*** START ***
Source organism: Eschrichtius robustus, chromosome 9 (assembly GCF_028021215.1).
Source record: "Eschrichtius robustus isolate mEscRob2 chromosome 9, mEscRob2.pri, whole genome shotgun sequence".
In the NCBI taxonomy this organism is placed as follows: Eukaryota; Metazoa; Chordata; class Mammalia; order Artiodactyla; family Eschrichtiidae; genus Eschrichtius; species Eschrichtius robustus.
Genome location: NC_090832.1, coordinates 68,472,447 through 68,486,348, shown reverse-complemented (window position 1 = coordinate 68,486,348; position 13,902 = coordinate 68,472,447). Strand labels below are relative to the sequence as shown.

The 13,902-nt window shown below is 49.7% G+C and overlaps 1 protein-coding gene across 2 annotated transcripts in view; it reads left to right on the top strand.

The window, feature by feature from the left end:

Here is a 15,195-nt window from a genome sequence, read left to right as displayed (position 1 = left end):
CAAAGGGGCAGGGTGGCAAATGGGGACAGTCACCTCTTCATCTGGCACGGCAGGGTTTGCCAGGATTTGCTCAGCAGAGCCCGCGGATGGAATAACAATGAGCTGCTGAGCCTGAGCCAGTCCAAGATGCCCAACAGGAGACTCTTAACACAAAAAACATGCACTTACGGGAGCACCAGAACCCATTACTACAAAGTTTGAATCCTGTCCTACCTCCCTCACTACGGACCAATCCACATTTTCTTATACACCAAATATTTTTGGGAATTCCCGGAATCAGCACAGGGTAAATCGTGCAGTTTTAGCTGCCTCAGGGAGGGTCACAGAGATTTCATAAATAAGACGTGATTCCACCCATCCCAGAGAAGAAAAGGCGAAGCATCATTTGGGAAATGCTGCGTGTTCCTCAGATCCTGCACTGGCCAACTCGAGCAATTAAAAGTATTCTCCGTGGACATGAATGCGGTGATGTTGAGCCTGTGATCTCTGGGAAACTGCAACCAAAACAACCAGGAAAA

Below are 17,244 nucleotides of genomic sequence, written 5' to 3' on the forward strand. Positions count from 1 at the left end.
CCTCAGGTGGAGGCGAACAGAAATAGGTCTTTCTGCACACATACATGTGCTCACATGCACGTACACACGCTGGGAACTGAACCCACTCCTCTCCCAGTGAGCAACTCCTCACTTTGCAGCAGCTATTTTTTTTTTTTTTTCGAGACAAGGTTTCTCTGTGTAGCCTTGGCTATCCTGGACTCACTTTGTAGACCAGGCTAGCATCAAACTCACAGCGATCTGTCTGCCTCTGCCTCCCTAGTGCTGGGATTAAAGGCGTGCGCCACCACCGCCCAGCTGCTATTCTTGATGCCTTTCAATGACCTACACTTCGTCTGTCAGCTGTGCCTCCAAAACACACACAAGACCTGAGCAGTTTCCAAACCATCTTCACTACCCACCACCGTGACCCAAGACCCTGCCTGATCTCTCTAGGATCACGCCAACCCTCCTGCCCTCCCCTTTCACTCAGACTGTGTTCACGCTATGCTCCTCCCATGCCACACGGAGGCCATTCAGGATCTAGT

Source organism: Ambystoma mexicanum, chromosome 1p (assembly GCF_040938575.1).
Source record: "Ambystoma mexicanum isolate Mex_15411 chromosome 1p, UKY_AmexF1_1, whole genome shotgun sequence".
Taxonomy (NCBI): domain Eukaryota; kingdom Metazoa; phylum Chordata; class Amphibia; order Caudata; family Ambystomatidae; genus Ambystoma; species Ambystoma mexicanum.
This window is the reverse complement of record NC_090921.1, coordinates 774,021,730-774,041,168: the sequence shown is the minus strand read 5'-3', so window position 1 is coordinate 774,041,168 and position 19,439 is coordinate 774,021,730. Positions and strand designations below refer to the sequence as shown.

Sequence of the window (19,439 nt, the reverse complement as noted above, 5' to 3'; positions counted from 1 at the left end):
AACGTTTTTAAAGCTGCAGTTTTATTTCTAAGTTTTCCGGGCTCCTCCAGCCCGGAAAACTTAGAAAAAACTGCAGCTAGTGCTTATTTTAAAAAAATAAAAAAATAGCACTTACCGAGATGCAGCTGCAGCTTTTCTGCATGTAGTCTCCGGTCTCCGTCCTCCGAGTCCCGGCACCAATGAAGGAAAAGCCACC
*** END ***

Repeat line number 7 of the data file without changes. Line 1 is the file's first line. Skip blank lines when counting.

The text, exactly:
Here is a 15,195-nt window from a genome sequence, read left to right as displayed (position 1 = left end):